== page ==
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Four IDF soldiers held over alleged abuse of Palestinian detainee

Combat troops from religious ‘Netzah Yehuda’ battalion suspected of beating and sexually assaulting man they had arrested

One of five Netzah Yehuda soldiers convicted of beating two Palestinian detainees arrives for a court hearing at the Jaffa Military Court, on January 10, 2019. (Flash90)
Illustrative: One of five Netzah Yehuda soldiers convicted of beating two Palestinian detainees arrives for a court hearing at the Jaffa Military Court, on January 10, 2019. (Flash90)

Israeli Military Police arrested four soldiers from the religious Netzah Yehuda battalion suspected of beating and sexually assaulting a Palestinian suspect, according to a Wednesday report.

As the suspect was held by troops in the back of a military vehicle after his arrest in the West Bank, he was allegedly beaten en route to an army base, the Ynet news site reported.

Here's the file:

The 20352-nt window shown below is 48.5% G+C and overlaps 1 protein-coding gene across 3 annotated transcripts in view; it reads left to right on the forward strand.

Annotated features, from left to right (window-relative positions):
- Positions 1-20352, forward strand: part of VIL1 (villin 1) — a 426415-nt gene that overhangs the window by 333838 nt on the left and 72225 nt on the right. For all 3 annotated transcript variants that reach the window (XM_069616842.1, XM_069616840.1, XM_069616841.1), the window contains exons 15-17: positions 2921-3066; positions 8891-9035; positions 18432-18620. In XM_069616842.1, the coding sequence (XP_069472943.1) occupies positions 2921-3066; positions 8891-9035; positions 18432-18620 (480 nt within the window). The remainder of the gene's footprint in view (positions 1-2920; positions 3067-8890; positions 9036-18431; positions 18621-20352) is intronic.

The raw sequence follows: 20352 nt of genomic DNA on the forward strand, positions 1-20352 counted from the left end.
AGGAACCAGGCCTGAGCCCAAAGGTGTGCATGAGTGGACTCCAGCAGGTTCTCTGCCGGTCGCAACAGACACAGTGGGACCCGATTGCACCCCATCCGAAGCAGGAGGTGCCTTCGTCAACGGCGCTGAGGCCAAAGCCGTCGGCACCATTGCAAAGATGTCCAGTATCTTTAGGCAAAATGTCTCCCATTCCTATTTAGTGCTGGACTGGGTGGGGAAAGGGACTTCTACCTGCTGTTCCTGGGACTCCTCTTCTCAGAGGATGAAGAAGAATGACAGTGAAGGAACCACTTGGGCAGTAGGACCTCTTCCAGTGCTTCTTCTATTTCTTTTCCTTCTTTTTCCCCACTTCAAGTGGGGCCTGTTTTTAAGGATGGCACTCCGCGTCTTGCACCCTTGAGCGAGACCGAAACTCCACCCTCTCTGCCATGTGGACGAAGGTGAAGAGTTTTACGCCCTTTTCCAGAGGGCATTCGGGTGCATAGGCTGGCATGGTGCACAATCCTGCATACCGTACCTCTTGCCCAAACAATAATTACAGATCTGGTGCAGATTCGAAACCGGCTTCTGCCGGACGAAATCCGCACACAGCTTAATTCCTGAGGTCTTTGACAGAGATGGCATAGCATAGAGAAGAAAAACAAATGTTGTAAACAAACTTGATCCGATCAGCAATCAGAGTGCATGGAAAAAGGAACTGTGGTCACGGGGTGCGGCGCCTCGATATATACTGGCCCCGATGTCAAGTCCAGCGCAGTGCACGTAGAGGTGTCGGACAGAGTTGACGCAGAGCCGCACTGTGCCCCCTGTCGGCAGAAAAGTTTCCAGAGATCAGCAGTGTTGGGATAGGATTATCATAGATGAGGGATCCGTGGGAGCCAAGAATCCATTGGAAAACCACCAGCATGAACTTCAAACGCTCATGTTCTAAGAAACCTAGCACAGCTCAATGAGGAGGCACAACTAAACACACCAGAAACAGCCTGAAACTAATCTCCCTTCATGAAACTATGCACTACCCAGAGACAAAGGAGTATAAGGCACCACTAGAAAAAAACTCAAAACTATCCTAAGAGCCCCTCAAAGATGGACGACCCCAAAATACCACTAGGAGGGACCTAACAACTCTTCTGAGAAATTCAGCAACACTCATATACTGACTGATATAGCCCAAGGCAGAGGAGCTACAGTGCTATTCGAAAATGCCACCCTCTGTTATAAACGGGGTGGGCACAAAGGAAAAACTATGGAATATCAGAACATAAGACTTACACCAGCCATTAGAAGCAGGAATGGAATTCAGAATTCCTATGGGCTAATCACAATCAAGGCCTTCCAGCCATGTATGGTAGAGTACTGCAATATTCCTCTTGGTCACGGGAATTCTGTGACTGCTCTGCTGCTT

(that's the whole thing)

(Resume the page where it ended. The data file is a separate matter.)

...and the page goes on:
At the military camp, the abuse continued, allegedly including one of the soldiers placing the barrel of his gun on the suspect’s backside, the report said.

The Palestinian man reported the abuse to a military doctor who examined him as part of the arrest procedure and found signs of violence on his body, leading to the investigation.

It was not immediately clear when the incident took place.

The servicemen were scheduled to be brought before a judge on Thursday in order to keep them in custody as the investigation into the incident continues.

Ten soldiers had been questioned over the alleged assault, but six were released.

The military did not publicly comment on the incident, and a military tribunal banned the publication of the suspects’ identities at this stage, citing the ongoing investigation.

Soldiers in the religious Netzah Yehuda Battalion of the Kfir Infantry Brigade, which operates in the West Bank, have been at the center of several controversies connected to right-wing extremism and violence against Palestinians.

Soldiers from the battalion have been convicted in the past of torturing and abusing Palestinian prisoners.

The battalion was created so that ultra-Orthodox and other religious soldiers can serve without feeling they are compromising their beliefs. The soldiers do not interact with female troops to the same extent as other servicemen and are given additional time for prayer and religious study.

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